I want to say right now that I was very much surprised with the way it handled. I never had ridden anything like it before; in fact never had ridden any lightweight machine since the early Indians which were in style when I broke into the game. That ride left me with a very friendly feeling for the Neracar and the thought came to me, “Gee whiz! There's quite a kick in this thing. It’s different from a motorcycle and is mighty fine to get around on. I'd like to own one and probably there are a lot of other people who would, if they could try it and find out about it.” I noticed that I attracted a lot of attention from people on the sidewalk and in automobiles when I was taking a jog on it. That showed that people recognized it as something new and different and were ready to look at it anyway. Of course, they joked about it and apparently regarded it as a freak machine, but that was to be expected, because it is so different in looks and in construction from the ordinary motorcycle.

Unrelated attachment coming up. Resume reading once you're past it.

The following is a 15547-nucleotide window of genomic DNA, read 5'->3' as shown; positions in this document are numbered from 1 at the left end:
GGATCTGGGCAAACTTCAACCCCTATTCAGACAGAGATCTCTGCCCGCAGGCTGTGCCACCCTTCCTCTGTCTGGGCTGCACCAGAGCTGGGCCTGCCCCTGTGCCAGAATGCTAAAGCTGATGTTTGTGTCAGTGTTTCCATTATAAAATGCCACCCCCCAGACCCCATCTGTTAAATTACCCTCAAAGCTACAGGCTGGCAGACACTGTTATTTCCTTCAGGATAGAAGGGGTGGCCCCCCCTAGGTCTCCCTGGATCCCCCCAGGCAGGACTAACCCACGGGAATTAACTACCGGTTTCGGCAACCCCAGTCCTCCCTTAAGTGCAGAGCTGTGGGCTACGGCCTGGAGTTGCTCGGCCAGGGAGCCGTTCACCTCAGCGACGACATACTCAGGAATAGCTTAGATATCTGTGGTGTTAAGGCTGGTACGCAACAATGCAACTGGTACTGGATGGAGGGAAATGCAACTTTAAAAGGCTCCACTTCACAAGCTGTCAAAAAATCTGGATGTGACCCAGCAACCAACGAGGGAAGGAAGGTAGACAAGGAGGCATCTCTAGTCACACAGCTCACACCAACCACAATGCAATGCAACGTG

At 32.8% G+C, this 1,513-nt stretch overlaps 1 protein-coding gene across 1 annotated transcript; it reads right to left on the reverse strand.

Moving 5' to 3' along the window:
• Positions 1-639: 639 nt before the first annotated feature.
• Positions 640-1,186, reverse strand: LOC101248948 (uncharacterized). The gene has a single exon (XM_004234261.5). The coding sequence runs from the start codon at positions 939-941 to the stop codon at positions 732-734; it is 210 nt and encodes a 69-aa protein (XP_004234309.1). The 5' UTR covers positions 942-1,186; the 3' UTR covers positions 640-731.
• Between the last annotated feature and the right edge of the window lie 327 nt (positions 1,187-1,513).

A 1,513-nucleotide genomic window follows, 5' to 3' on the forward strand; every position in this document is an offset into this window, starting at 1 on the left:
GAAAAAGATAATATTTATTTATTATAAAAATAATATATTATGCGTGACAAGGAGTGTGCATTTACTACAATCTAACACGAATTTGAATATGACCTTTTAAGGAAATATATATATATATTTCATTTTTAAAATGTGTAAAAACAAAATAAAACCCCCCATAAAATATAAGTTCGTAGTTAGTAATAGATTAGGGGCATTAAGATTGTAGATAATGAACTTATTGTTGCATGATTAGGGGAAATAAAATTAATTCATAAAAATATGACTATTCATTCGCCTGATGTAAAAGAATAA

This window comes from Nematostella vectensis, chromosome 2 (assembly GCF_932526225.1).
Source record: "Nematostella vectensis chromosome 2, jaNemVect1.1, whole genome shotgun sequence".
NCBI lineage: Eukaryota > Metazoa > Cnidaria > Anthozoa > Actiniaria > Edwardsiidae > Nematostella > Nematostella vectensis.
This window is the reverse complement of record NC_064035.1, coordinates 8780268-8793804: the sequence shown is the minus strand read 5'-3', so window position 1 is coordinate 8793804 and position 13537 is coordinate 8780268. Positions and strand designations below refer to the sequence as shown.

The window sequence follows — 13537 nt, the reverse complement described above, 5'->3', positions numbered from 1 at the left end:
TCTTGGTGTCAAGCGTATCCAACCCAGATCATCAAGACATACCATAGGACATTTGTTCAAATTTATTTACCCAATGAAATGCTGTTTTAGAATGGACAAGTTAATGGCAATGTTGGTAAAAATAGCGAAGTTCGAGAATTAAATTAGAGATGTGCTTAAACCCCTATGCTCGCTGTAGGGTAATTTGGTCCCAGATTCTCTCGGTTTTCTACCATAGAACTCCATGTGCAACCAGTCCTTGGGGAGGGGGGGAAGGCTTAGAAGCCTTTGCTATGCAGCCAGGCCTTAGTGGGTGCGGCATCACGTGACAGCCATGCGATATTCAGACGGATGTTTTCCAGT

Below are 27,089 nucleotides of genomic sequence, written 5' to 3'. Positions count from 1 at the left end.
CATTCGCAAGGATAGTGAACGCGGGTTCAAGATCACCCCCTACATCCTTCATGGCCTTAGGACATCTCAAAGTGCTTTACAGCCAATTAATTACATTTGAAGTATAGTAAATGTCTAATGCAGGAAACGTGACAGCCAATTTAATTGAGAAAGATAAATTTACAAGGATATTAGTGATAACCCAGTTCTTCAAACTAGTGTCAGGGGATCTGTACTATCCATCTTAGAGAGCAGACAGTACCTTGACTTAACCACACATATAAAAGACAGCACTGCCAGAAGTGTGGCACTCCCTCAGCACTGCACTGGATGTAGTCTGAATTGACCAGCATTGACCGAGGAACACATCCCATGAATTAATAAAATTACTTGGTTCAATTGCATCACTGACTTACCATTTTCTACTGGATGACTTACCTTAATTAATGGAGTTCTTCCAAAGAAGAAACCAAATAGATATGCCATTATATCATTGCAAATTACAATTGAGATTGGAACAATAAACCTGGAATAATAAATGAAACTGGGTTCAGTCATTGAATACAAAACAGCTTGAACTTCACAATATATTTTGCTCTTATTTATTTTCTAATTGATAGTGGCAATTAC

Anyway I got thinking about that Neracar after I returned to the hotel and the next day the inspiration came to me, “Jiminy crickets! I'd like to take that jigger across the continent, not for speed, but to show how cheap the trip could be made.” The more I thought about it, the stronger I was convinced that I could turn the trick. I thought a lot about it for the next few days and nights and when I satisfied myself that I could ride a Neracar from coast to coast cheaper than it ever had been done before, I inquired the address of the factory and wired them a proposition.

They wired back that they were interested and to send them full details of my plan. So I wired them again that I would be in New York soon and would go and see them after I finished my Ace job and talk it over. After I had knocked over Bedell’s five year old transcontinental record for Ace, I went home to Indianapolis to rest up a bit and get acquainted with my family again.